The 610-mile-long Sandpiper pipeline across North Dakota and Minnesota needed easements from 799 landowners in North Dakota alone. The company worked to get voluntary easements and got the number down to a handful from which they will have to use eminent domain for only one landowner who held out for principle.
The pipeline is underground, which to me is much less offensive than seeing gargantuan power lines looming over property as the Rock Island Clean Line and Grain Belt Express now propose.
When they talk about “process” for gaining easements the example in North Dakota is how it is supposed to work. The company should negotiate agreements with landowners to secure virtually all voluntary easements, with eminent domain used for just the last intransigent.
This process however, is not spelled out in the Iowa code for the specific amount of easements that companies need to acquire voluntarily through private deals before the state would grant the companies eminent domain power.
Legislation was proposed in the Iowa legislature that would require that a company would have to acquire 75 percent voluntary easements before the Utilities Board can grant use of eminent domain. The bill to do that, advanced by committee, was blocked by legislative leadership.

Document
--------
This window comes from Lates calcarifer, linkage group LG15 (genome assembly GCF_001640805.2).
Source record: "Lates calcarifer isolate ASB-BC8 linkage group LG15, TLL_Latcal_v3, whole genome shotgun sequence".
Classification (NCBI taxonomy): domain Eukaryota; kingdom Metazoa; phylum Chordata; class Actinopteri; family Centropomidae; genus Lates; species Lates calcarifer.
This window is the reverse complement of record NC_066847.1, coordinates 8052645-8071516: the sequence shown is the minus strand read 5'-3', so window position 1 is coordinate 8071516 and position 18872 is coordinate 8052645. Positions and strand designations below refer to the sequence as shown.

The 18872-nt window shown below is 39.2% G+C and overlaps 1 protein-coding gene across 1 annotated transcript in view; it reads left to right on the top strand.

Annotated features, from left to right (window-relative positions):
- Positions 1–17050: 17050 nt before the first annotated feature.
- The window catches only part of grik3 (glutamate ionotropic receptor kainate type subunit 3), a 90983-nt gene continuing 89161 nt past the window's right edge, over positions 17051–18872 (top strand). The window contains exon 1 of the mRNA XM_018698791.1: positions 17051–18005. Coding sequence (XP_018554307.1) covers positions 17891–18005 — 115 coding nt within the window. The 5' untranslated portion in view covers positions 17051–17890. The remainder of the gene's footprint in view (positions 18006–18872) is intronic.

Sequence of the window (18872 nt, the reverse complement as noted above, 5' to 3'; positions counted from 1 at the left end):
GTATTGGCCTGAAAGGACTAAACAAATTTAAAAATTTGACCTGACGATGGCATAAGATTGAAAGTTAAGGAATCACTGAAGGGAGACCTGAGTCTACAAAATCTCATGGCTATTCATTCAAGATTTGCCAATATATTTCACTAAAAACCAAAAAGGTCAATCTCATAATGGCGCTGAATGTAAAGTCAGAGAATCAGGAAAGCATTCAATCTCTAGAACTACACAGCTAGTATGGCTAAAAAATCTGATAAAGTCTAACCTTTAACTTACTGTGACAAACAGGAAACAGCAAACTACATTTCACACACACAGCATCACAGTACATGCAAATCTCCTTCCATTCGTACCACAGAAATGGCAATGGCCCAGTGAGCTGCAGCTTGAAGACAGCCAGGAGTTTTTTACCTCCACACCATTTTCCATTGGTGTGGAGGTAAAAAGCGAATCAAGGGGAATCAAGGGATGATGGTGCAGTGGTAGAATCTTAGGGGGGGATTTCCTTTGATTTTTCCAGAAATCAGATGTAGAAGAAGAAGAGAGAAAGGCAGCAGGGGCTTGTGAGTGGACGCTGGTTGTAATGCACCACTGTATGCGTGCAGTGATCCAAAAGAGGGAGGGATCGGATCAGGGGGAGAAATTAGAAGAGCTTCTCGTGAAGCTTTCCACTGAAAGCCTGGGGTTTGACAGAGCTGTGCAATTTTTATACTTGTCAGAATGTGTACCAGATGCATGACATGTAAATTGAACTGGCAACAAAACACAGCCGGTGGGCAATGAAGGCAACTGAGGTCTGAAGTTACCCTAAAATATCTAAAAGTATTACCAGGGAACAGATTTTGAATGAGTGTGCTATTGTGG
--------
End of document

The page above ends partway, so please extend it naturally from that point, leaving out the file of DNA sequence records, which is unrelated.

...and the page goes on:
Eminent domain should be the last resort. While the “process” that politicians claim exists and that they profess to support is not specific as to when use of eminent domain is deemed appropriate, it would be extremely unsavory and costly for private companies to gain access to or have use of eminent domain power to acquire a majority of the easements that they need.
As of June 1, RICL had only gotten just 15 percent of the needed easements voluntarily. This means that up until when private companies gain a majority of needed easements, the landowners are still in control. The concept that commercial easements are worth only the value of farmland is also being challenged.
Commercial values are much higher than agricultural values and RICL or other private companies do not intend to farm but to move electricity for a substantial profit. These easements should likewise have a similarly higher commercial value unrelated to farmland values.
Wind turbines are sited with landowners who have all negotiated commercial deals with wind power companies and the towers for electrical lines planned are just as looming, yet give landowners less compensation for easements than wind turbine contracts receive.
Even the Iowa Farm Bureau is conflicted. They have typically always been very strong supporters of private property rights, but not this time. Their lack of support for a benchmark process to determine use of eminent domain prioritizes wind power interests over the rights of private landowners has been duly noted.
They do not appear to be able to discern the difference between a private property rights issue and support for wind energy. A Farm Bureau member explained, “RICL spent a great deal of time and money promoting their project to the upper levels of Iowa Farm Bureau Federation staff and at various high levels IFBF events.